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Cooking with Coconut Oil

By Cook's Illustrated Published July 2012

How well does coconut oil perform in recipes?

Once demonized, coconut oil is experiencing a comeback. As long as the oil isn’t hydrogenated (which creates the dreaded trans fats that clog arteries), some scientists say that it isn’t as bad as once thought. In fact, coconut oil may even have health benefits such as boosting metabolism and strengthening the immune system. It’s also gaining popularity with vegans as a nondairy butter substitute. Coconut oil is sold in two forms, both solid at room temperature: refined, which has virtually no taste or aroma, and virgin, which retains a strong coconut flavor. Since we have limited use for an oil that makes food smell and taste like a piña colada, we tested only the refined product.

We tried the melted oil in chocolate chip cookies and found that it performed just as well as melted butter, though we missed butter’s sweet dairy flavor. Ditto when we creamed the oil for cake and used it to sauté carrots. (Because of its steep price—about $8 for 16 ounces—coconut oil is impractical for deep frying.) In an all-butter pie crust, subbing coconut oil for butter required an adjustment. Most pie dough needs to be chilled before rolling, but coconut oil becomes hard and brittle when refrigerated, leading to dough that is too firm to roll out without cracking. The simple fix: Rest the dough on the counter instead of in the fridge.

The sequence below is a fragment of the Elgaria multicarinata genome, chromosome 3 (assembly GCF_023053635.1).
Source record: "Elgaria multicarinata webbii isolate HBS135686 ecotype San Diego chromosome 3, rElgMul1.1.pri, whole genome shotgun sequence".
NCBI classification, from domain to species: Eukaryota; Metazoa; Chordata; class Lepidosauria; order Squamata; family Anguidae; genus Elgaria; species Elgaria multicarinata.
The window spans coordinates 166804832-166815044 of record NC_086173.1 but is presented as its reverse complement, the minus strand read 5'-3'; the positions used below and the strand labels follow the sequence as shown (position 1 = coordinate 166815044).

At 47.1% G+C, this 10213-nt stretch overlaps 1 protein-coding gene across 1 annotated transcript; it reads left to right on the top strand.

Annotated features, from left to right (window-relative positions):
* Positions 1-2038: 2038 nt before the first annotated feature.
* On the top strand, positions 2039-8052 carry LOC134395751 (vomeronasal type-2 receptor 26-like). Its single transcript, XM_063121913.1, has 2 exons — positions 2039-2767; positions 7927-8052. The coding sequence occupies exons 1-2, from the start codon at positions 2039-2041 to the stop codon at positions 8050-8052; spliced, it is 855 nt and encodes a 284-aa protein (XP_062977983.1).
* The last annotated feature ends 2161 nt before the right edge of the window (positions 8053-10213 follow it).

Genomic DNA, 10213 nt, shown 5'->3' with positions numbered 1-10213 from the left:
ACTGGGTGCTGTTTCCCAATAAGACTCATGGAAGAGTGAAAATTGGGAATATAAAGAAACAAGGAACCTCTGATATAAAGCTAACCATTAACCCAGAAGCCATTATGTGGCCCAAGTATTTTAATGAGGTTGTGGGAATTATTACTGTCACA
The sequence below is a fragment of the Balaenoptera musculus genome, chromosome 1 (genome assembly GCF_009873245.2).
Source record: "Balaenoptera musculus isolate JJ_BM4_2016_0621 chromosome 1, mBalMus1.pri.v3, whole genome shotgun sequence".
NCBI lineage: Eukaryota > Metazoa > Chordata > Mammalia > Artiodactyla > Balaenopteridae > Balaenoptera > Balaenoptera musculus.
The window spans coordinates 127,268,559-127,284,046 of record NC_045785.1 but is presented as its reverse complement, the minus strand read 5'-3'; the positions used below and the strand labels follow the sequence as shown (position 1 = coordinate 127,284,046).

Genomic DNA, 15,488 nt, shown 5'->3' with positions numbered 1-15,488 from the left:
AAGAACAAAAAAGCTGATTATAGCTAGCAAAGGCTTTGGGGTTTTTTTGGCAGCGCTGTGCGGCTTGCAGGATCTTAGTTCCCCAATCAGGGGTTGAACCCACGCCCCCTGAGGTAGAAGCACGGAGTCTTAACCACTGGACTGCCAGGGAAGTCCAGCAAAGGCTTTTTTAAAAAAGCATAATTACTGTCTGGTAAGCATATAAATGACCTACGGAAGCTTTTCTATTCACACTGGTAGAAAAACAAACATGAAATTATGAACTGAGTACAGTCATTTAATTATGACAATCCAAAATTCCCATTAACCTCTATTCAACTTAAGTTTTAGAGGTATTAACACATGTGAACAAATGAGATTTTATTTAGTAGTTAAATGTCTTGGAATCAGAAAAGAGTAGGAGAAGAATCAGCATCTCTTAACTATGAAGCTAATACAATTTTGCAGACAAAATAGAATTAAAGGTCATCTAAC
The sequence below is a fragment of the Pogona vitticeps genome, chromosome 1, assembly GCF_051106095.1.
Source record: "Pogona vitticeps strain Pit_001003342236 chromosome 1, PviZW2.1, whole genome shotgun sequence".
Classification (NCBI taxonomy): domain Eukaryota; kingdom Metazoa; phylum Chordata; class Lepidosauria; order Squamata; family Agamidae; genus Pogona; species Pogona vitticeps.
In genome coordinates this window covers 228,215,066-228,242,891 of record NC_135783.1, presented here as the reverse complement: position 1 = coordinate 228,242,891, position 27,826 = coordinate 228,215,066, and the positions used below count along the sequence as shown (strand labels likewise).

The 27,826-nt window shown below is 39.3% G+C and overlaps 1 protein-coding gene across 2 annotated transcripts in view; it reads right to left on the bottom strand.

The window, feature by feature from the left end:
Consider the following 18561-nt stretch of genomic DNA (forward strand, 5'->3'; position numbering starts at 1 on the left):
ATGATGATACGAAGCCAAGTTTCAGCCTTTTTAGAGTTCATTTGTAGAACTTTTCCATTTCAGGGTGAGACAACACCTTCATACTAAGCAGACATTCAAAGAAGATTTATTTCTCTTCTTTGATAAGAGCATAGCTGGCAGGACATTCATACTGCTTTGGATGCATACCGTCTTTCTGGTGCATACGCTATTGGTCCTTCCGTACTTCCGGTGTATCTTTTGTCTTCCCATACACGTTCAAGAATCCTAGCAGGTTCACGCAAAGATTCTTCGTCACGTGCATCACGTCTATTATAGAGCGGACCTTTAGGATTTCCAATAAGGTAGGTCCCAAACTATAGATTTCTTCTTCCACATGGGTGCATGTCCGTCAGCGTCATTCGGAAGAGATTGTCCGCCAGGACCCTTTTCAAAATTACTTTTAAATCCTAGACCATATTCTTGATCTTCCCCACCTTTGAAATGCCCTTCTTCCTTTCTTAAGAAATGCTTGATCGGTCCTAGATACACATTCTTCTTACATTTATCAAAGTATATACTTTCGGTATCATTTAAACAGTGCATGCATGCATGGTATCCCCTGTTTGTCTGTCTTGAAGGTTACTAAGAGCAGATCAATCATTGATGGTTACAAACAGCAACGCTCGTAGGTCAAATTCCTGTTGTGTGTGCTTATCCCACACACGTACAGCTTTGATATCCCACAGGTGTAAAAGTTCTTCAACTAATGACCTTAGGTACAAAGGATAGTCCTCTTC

In short: If you’re avoiding dairy, refined coconut oil makes a perfectly good substitute for butter (or oil, for that matter) in baking and sautéing.

BUTTER SUB

Flavorless refined coconut oil makes a good stand-in for butter.